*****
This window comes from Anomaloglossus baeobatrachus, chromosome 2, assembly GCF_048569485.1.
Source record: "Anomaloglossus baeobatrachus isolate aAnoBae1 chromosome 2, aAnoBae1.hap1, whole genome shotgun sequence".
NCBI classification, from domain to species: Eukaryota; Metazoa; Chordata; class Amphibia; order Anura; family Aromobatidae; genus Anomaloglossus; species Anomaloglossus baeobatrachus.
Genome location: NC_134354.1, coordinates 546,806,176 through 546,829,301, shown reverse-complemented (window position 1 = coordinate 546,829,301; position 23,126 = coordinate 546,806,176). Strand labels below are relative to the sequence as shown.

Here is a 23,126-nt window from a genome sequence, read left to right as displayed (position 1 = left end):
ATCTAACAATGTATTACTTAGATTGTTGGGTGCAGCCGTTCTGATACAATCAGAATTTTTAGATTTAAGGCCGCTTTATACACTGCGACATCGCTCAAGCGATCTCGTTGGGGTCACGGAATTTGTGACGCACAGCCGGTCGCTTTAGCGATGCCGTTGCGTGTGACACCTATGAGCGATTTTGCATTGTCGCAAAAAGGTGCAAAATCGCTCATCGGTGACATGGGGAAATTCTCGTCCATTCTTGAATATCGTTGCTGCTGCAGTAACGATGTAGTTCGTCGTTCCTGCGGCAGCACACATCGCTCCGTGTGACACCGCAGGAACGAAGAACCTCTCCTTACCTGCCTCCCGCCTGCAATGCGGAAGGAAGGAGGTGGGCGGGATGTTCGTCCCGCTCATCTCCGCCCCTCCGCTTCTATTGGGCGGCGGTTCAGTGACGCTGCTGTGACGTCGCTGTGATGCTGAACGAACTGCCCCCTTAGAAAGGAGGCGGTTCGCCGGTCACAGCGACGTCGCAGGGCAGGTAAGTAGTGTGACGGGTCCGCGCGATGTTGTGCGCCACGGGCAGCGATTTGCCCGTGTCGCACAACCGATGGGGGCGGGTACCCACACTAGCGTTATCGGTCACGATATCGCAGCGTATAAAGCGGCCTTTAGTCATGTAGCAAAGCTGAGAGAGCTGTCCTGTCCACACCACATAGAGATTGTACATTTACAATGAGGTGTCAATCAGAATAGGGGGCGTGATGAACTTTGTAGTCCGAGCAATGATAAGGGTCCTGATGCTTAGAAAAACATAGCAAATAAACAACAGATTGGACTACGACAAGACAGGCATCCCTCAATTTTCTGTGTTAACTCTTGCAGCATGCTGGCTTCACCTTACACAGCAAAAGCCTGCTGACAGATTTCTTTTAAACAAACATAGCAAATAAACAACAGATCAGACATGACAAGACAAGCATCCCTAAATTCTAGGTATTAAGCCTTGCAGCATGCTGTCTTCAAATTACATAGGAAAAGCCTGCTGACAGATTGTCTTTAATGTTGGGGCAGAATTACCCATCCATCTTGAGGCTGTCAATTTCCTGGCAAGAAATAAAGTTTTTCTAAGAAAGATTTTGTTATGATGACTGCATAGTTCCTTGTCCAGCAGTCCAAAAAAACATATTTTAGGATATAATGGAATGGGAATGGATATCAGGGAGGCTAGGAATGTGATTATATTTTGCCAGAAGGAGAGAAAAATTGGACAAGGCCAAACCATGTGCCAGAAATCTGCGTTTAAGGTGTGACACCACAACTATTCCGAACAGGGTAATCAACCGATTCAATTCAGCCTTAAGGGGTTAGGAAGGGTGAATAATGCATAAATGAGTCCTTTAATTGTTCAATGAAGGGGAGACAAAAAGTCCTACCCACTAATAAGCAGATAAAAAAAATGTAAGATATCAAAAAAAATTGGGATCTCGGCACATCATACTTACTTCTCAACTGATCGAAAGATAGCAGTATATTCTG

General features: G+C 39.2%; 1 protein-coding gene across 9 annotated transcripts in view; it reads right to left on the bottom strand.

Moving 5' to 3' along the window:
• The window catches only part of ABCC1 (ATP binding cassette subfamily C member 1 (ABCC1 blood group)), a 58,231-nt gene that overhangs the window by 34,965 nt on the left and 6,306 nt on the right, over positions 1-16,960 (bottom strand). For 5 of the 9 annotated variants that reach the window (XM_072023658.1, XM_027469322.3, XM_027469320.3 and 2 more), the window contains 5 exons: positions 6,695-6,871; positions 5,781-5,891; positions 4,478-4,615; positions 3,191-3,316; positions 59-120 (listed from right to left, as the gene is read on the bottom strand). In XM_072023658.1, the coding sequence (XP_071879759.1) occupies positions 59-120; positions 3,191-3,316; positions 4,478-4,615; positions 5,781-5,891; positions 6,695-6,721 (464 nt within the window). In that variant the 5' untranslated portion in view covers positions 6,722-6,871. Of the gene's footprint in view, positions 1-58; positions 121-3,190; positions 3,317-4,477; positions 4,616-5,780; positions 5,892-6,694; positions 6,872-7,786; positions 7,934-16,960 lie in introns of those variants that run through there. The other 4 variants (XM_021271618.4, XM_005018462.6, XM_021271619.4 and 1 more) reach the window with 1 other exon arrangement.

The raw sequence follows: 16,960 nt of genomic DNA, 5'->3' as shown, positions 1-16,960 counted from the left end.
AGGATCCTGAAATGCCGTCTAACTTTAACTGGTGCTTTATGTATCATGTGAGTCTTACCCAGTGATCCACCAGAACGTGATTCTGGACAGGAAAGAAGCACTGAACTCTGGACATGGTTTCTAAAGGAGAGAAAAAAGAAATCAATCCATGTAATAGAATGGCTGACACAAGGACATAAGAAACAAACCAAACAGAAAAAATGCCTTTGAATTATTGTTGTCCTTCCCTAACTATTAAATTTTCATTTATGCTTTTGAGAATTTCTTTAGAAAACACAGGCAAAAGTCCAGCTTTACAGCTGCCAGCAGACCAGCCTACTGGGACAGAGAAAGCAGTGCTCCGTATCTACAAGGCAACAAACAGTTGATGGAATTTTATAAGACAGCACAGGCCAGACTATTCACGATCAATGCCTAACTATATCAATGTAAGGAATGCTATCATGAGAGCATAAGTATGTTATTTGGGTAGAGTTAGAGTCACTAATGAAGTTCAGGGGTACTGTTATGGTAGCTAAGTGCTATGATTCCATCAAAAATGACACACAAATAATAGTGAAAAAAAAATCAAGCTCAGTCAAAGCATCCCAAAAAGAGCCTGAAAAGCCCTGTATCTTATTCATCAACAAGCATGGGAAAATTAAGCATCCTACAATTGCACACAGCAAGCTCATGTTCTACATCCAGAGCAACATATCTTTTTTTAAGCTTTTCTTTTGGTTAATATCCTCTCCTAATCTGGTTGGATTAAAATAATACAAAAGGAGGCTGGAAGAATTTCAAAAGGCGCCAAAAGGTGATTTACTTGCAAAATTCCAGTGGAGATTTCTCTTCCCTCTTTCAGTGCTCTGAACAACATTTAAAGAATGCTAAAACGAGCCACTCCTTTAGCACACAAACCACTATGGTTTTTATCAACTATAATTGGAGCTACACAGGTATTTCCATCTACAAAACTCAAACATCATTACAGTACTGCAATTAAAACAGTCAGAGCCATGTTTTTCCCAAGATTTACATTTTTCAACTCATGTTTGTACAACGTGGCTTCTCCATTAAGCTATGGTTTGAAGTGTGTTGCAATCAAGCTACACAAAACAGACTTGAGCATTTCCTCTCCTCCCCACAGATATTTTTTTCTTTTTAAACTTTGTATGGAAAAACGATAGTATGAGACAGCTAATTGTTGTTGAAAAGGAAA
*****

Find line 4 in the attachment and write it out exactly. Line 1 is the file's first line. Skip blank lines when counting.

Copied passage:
Genome location: NC_134354.1, coordinates 546,806,176 through 546,829,301, shown reverse-complemented (window position 1 = coordinate 546,829,301; position 23,126 = coordinate 546,806,176). Strand labels below are relative to the sequence as shown.